The iPad does not need windowed apps. The screen is simply too small too use windowed apps. Back in old fashioned days, when a 14 inch square VGA monitor was a luxury, computer users tried to sandwich two running apps onto the same screen. The monitors were just not large enough. Either the windows would be smooshed vertically or two windows would be placed side to side, with half the material off screen. We all wanted larger monitors or dual displays, but the former was not affordable and the latter was not possible. It was a different time.
On the iPad, these multi-windowed use cases are not possible. The screen size is simply too small. A single letter sized documents will fit full size on the iPad's screen, assuming the margins are set at 1 inch all around. Two documents, however, are impossible to see on the iPad's small screen. The resolution of the iPad is high enough that you could shrink the text small enough to see two full documents side by size, but you would bust your peepers trying to read it. Conclusion: comparing documents side-by-side requires huge displays or dual displays, and the iPad has neither.
For the second use case, collecting research notes, two note taking apps present a partial solution. PaperHelper comes with a split screen interface: browser on the left and text editor on the right. Either side can be resized to full screen. The text editory is text only, no images. (A similar app, Knowtilus, has a text editor screen above the browser screen.) Pento has unique “graber” tool that opens a full screen browser window. Any text or images selected with the graber tool can be placed on the notebook page. However, notes are shared as one page image files, not a mix of text and images. Like the fabled Hobson's choice, multiscreen notetaking apps on the iPad are sadly text only or image only.
Just as I started writing this, I found an announcement from Evernot that the Dolphin browser for iOS has integrated Evernote note taking. On a PC browser with Evernote, you can select both text and images and make a note out of them. The notes sync with Evernote on the web, not locally, and cannot be combined with existing notes. (But notes can be combined in the Evernote application.) Even with these limitations, Evernote integration with Dolphin looked promising. Unfortunately, it was not. Dolphin will either save a clipping as text only or an annotated clipping that is an image only.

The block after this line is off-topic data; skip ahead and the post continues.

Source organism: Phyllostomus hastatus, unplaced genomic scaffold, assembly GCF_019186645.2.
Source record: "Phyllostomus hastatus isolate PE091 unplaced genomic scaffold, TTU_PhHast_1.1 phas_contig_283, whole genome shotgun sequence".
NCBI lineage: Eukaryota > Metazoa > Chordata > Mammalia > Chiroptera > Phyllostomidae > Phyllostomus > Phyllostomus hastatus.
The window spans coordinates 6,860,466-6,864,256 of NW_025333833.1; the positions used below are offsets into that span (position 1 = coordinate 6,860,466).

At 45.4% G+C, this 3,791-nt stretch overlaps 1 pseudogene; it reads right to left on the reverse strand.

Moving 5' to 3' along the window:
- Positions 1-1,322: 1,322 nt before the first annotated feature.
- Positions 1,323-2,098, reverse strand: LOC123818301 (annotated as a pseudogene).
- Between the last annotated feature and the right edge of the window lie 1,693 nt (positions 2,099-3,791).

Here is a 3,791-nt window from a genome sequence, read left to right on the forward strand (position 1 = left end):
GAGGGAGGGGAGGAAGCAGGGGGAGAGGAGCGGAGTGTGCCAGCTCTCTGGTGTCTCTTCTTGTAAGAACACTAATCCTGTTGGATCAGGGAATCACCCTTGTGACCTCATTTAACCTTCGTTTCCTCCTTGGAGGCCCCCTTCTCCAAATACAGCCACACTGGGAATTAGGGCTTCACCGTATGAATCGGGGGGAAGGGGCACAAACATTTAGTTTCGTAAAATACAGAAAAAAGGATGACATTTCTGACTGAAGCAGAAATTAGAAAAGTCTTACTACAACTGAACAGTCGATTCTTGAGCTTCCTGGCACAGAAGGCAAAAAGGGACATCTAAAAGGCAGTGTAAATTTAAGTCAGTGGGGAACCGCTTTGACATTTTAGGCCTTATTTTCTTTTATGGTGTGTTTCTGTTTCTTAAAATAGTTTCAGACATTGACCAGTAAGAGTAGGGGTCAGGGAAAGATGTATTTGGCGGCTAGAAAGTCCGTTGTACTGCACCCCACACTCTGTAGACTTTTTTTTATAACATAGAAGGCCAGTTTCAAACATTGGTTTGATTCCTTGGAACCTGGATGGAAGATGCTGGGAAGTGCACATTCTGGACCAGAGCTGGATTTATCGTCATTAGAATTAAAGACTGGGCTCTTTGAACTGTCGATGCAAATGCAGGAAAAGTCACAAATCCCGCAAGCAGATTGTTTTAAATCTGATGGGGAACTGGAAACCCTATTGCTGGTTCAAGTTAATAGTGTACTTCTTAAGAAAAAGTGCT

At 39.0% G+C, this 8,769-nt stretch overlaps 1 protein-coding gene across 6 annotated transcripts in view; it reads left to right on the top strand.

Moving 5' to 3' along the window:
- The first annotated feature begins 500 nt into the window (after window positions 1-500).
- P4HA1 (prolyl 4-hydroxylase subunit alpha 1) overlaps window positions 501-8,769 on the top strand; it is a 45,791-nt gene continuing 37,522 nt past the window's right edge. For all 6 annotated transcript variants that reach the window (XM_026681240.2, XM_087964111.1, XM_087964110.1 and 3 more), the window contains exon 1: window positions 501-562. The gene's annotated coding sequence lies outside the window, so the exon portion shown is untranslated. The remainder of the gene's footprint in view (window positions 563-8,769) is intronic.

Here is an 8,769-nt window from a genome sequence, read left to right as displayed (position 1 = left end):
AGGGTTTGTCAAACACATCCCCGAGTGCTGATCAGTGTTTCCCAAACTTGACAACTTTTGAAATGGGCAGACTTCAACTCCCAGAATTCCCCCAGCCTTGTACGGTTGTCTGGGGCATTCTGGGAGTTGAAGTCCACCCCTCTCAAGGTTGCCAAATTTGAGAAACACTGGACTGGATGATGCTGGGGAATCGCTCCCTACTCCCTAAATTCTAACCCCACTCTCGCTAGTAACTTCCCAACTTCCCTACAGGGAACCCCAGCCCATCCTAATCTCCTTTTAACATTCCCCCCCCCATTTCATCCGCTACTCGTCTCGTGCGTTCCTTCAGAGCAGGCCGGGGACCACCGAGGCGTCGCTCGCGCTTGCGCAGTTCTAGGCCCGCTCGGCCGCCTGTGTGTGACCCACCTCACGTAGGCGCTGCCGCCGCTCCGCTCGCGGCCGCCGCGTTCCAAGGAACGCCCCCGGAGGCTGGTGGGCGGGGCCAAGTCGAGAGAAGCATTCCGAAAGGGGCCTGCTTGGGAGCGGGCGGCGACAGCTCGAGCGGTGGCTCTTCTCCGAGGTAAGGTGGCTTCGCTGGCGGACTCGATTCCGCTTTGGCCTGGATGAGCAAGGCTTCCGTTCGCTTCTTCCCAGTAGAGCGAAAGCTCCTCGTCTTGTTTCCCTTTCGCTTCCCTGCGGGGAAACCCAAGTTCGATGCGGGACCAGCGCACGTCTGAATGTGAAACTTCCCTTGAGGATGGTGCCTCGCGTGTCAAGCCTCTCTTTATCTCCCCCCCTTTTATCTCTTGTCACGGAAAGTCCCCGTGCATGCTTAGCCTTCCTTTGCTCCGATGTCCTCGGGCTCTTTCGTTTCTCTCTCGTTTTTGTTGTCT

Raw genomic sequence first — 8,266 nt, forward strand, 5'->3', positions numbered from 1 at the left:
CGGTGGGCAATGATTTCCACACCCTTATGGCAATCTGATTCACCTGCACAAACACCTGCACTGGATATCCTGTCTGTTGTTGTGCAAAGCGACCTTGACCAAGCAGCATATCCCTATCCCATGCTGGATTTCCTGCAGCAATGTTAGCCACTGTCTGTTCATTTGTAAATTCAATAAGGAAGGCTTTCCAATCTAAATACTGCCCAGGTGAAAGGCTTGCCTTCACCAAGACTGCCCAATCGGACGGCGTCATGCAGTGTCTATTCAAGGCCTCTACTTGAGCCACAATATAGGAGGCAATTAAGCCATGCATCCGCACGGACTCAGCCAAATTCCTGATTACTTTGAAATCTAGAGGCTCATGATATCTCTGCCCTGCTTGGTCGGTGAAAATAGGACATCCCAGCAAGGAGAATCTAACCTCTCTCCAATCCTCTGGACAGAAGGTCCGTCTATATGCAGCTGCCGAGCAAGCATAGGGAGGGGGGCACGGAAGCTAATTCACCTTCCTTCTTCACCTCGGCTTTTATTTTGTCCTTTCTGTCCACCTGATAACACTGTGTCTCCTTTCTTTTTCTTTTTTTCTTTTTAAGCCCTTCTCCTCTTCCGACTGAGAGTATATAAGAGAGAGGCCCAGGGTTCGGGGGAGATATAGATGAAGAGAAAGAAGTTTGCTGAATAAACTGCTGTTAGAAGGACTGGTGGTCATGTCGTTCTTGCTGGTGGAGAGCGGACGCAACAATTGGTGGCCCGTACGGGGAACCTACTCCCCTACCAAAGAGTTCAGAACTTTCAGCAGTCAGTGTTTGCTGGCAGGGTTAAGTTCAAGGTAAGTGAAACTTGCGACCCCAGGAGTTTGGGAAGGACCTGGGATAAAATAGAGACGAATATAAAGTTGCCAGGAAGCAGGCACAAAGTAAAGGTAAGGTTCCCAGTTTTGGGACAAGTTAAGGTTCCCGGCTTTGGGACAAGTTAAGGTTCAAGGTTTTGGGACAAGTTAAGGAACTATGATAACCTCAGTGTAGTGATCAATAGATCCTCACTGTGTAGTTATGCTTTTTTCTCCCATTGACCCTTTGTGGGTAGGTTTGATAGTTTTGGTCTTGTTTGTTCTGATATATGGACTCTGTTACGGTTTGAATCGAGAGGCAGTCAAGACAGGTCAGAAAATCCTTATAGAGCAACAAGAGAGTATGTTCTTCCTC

The fallback for the iPad is the old copy and paste. At least switching apps on the iPad is easy enough. What I would like to have is a browser for Evernote, or an app like Pento that will share notes in a format that supports texts and images. A clever app could also combine two documents into one for comparison purposes. On the PC, there are plenty of apps that let you input text in particular fields and then spit out a finished document. This kind of app would be perfect for a single window device. Alternatively, Apple could expand iOS to include a pull out notepad similar to the pull down notifications menu. With hundreds of thousands of app, there must something out there to maximize single window use on the iPad.
Oddly enough, or ironically enough, Blogsy can handle text and pictures notes in one app. Blogsy includes a browser, and images, text, and links can be copy or dragged to the Blogsy editor. The browser is only half the screen size, but it works. Notes cannot simply be saved as a PDF or document formate, but whole notes can be copied into another application, such as Evernote. The material to the left was copied and pasted directly from Wikipedia for demonstration purposes. In Yet a nother twist of Irony, however, this actual post has been incredibly difficult to create with Blogsy. So while Blogsy has a hidden use as an iPad research machine, Blogsy is not so useful for its stated purpose, creadting blog posts. The iPad giveth and the iPad taketh away.